Potato (Solanum tuberosum) 'Yukon Gold'
Once again the earth has given forth its fruits through the humble night shade the French appropriately call -- Pomme de terre!
Last winter I planted some sprouted potatoes from my pantry and under minimal input and less than six hours of sunlight (due to its location), here they are, food once more and even more. Since I planted them from leftover tubers, I didn't do as much management as I would have. However, there are some things that can be done to optimize potato harvests. For the sake of those who are interested in trying potatoes in the future, here is a list of activities worth considering:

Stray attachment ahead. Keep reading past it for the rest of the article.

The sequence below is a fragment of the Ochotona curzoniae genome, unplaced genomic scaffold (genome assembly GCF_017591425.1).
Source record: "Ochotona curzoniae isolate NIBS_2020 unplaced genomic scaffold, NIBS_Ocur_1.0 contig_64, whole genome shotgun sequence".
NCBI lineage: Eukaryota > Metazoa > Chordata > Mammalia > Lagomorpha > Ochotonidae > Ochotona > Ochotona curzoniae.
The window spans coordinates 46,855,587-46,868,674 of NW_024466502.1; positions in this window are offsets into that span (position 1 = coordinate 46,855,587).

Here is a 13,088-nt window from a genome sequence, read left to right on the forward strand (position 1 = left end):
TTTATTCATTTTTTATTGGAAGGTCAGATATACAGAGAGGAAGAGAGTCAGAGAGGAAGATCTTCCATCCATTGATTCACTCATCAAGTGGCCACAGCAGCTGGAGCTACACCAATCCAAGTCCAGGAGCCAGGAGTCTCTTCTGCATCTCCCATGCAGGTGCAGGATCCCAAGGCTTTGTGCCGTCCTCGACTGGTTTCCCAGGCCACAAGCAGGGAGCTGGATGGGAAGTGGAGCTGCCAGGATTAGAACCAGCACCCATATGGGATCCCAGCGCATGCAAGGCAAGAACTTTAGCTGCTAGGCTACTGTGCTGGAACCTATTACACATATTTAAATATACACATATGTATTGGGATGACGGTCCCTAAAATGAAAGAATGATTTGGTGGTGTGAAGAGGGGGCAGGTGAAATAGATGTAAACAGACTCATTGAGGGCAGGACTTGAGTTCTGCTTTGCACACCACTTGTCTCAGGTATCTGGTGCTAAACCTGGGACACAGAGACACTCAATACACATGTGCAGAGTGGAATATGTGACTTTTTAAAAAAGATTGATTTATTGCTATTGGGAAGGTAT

1. Hill-up the soil during early growth of the stems. Stolons (the part that becomes tuber) grow on buried parts of the stem. Covering more of the basal stem allows the formation of more tubers. Since my potatoes were grown in large pots, I could have simulated hilling-up by adding more soil at the base of the plants;
2. Water when necessary. Use rainfall instead of the temperature as basis for watering. The low temperatures of winter is often deceiving. I tend to assume the soil is moist when the air temperature is cold. My mistake. After tuber initiation, consistent water supply (along with other factors such as sunlight and fertilizer) is very important for a good bulking rate (enlargement) of the tubers;
3. Apply a second dose of fertilizer. Fertilizer was basally applied but I skipped the necessary side-dressing which would have enhanced and prolonged foliage growth that results in large potatoes.